“Thirty-one years ago, Christmas in Sedona was not commercially a big deal,” recalls Geoffrey Roth, whose jewelry store and gallery was one of the first to occupy the then-fledgling Tlaquepaque in the early 1970s. “For the first few years [of the luminaria], it was mostly locals. It was so nice to be able to get everybody together in one place for a special occasion. It was very moving, once a year at Christmas time, the cameraderie.”
The number of participants have increased – a lot – since Roth and another shop owner, James Harris, lit upon the idea to make Tlaquepaque glow in the night. But the feeling of community continues to fuel the annual lighting of the luminarias, now one of Sedona’s signature holiday traditions, which this year will take place on Sat., Dec. 11, at the Mexican-style arts and crafts village on Hwy 179.
Chime candles are distributed prior to 5 p.m., and when the Bell Tower tolls, all of Sedona can help light the luminaries – votive candles set into small, decorative paper bags weighted with sand and placed around the courtyards by women’s volunteer service organization Soroptomists International of Sedona. The glow from all those lights in unison is at once festive and haunting and beautiful, a breathtaking statement of unity.
For Tlaquepaque, envisioned by founder Abe Miller as a re-creation of a Mexican village, bringing the luminaria tradition north was a natural. The custom traces back to 16th century Spain, when little fires were set as a way to guide travelers to Midnight Mass. The practice was carried to the New World by Spanish settlers, evolved into use of decorative lanterns, and, more economically, the paper-bag alternative.
“When we first started my son was seven years old, and the boy scouts in town used to fill the bags,” recalls Ann Fabricant, owner of Cocopah and another early member of the Tlaquepaque community. “Part of the specialness of the event is that it’s completely, lovingly handmade. All the merchants still get their hundred bags, and we do the folding. As we more and more lose the feeling of being a small town, it’s one of those traditions that lets us hang on to our heritage.”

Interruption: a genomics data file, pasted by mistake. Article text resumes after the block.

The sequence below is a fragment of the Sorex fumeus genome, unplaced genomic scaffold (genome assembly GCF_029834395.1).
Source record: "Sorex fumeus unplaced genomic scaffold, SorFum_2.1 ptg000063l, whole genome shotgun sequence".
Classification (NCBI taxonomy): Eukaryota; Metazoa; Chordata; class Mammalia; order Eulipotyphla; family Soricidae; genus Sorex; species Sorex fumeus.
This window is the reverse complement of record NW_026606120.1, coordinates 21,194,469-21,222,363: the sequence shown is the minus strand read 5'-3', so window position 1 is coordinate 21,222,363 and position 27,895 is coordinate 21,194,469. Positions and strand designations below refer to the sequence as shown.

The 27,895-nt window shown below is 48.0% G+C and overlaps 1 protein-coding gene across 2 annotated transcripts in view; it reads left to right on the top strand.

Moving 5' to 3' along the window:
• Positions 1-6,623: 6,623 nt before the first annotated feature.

“In December in the ’70s, Sedona was a pretty quiet place,” Roth remembers. “The restaurants would close for the whole month of December. Typically, a lot of locals would go to Phoenix for shopping. But they’d also begun to go to Tlaquepaque, because a lot of us were [neighbors] starting businesses, something that didn’t really exist here in Sedona. Ninety percent of all the shops we have now in Uptown didn’t exist then.”
“Originally, it was kind of like a thank you to the people of Sedona,” says Tlaquepaque veteran Bobbie Livingston, owner of Ninibah. “We would all pitch in and serve things; we used to serve hot apple cider and we’d put a little apricott brandy in for people who wanted a little spice in it. We’d have hors d’oeuvres out on the counters and it was kind of like an open house of welcoming all our customers in the area and, then, out of the area.”
That tradition of community still drives the event. This year, for the first time, specially designated luminarias in the plaza in Patio del Norte will be honoring cancer survivors, victims and families. “Luminarias have become a special symbol to honor the memory of a loved one or to provide a gesture of hope for the future of someone who is battling cancer and their family,” said Wendy Lippman, general manager and resident partner of Tlaquepaque, in a statement announcing the program. Luminarias for this area can be sponsored for $10 apiece in honor of a loved one, with all proceeds going to the American Cancer Society for research. To purchase a special luminaria, visit Tlaquepaque’s online store at www.tlaq.com, send an e-mail to email@example.com or call (928) 282-4838.
It’s yet another extension of an event whose simple power and beauty has given it a natural staying power, and humbly burns more brightly with the passing years. “We were just looking for events to do,” sums up Fabricant. “We were the only game in town then. There was no L’Auberge, there was no Hyatt, there was no Hillside, there was no Hozho, so the town really looked to us. Sedona was just dead in December and this was kind of like to get something going. It was the high point of the winter.” For many of today’s Sedona residents and visitors, it’s comforting to say it still is.
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